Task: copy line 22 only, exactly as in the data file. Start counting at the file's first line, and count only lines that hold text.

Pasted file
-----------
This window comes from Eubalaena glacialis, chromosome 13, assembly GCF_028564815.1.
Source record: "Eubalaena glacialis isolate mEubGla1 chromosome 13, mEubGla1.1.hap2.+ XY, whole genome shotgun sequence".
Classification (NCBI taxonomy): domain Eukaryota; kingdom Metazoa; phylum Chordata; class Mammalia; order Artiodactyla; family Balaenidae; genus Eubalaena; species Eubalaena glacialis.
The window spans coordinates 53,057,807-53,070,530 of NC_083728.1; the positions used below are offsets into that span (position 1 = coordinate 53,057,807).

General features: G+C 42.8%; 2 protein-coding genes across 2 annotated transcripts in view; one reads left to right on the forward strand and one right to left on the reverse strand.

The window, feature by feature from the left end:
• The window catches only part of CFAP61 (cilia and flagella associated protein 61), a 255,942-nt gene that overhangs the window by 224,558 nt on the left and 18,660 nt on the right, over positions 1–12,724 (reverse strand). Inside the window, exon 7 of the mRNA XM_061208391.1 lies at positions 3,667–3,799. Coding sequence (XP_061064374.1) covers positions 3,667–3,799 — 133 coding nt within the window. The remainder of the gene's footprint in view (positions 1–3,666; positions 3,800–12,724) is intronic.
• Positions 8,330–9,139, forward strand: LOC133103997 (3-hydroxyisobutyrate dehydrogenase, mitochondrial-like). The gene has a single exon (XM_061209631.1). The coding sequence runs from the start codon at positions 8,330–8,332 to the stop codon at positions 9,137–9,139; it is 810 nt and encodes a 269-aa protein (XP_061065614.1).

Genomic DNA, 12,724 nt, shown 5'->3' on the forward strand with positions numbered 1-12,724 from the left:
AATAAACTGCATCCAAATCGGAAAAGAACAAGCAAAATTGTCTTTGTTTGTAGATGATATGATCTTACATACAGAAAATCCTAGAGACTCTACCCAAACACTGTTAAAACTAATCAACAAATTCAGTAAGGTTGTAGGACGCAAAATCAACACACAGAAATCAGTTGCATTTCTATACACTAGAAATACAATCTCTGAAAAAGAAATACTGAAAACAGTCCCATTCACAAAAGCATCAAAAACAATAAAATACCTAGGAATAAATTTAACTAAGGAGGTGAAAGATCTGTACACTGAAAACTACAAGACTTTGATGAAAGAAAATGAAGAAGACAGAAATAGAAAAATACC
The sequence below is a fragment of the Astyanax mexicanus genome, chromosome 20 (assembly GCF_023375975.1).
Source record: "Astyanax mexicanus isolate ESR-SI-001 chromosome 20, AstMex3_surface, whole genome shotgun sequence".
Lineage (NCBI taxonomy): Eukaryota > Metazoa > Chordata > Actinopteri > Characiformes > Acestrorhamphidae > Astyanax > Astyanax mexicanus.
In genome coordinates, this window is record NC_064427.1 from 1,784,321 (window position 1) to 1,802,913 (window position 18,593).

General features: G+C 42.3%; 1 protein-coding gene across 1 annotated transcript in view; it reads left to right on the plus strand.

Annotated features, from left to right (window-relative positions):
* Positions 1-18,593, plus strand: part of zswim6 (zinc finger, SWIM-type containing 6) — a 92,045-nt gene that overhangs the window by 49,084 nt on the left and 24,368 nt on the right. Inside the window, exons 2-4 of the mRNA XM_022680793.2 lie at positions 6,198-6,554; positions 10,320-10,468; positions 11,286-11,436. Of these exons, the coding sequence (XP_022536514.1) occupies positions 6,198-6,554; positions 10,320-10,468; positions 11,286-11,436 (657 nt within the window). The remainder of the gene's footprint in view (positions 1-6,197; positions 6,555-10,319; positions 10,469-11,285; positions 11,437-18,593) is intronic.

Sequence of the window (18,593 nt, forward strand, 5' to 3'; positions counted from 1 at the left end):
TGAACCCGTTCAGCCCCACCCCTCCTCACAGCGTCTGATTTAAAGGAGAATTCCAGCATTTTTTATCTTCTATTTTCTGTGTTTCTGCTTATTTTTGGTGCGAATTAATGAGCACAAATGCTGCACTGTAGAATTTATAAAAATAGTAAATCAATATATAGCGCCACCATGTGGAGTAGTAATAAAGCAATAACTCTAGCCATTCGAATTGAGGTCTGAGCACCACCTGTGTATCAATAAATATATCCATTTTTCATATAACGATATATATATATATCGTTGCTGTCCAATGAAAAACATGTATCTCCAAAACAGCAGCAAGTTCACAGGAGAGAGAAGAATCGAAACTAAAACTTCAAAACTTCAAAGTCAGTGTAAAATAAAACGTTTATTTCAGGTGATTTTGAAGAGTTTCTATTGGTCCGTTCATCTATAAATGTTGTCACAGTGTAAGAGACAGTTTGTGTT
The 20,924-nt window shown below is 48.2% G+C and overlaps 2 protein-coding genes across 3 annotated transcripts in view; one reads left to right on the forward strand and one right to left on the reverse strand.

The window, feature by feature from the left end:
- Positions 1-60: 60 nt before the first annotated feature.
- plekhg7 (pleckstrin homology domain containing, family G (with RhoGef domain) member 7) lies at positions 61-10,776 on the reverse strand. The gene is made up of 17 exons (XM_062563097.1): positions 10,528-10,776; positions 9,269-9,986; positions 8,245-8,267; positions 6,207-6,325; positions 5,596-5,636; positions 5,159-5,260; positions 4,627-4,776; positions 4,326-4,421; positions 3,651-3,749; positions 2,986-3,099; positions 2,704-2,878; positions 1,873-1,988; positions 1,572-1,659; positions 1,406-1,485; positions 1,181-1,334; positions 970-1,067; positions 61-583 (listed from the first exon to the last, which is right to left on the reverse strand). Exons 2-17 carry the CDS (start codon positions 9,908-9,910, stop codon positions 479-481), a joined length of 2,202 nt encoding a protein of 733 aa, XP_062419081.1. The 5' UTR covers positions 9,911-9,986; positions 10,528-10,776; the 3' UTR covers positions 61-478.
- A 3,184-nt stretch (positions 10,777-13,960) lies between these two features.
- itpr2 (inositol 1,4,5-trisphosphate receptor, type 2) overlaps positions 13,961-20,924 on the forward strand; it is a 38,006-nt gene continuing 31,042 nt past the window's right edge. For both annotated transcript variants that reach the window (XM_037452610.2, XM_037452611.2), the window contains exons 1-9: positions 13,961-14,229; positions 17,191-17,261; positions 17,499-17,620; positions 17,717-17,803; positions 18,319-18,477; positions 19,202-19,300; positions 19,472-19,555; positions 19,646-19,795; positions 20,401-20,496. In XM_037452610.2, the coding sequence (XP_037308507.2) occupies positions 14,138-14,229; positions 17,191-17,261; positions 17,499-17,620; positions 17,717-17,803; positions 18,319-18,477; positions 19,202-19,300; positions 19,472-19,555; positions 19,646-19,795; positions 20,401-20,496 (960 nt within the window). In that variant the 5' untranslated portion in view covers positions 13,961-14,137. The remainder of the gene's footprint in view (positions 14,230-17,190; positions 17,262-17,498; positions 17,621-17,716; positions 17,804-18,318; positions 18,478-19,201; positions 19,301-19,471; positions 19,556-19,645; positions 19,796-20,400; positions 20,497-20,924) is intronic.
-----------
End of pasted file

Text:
- Positions 1-60: 60 nt before the first annotated feature.